Begin class by handing your watch to a student in the front row. Explain that each student will talk for a minute—an initial contribution to the day’s discussion, a response to the reading, a question to explore—before handing the watch to the next person. This is only practical, of course in smaller classes. “‘The longer my students sit without saying anything,’ one professor told [Ken Bain], ‘the harder it is to bring them into the discussion.’” The activity’s title comes from its progenitor, University of Wisconsin professor Arthur McEvoy.
James Lang adds that you don’t need to use the watch-gimmick. “Simply establish that at the beginning of the class, each student has a brief time period either to respond to a question that you pose, or to explain what she thought was relevant, or interesting about the reading or material for that day’s class. As the students offer their statements, you take notes, and use their comments and ideas to fill out or alter whatever discussion questions you have planned.” -DG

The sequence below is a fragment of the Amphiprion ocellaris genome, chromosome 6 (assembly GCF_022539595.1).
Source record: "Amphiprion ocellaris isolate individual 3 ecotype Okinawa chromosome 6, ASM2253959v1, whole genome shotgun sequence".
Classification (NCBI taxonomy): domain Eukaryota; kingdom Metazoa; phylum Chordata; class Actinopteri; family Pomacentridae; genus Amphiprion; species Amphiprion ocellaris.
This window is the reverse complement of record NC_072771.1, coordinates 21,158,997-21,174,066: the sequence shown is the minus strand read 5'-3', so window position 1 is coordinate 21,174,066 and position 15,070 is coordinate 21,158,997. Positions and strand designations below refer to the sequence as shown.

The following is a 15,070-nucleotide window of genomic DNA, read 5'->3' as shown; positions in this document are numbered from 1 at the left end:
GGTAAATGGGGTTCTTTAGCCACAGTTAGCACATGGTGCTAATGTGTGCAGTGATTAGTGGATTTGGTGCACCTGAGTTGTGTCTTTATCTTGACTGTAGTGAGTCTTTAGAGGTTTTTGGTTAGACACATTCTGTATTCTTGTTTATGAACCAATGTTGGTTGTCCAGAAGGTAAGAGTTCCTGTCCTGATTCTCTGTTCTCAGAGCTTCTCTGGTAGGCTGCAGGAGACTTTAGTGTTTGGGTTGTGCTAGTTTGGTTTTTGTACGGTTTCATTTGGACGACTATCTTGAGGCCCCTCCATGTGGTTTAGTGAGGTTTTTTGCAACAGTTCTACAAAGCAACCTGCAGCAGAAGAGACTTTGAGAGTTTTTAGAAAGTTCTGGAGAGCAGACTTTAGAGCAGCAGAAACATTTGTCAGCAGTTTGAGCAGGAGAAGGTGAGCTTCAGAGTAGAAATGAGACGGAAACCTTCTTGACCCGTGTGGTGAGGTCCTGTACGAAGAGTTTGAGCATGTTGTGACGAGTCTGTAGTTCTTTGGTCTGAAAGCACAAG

Source: Bain, Ken, What the Best College Teachers Do. Cambridge: Harvard UP, 2004, 130-31. Lang, James M. On Course: A Week-by-Week Guide to Your First Semester of College Teaching. Cambridge: Harvard UP, 2009, 92.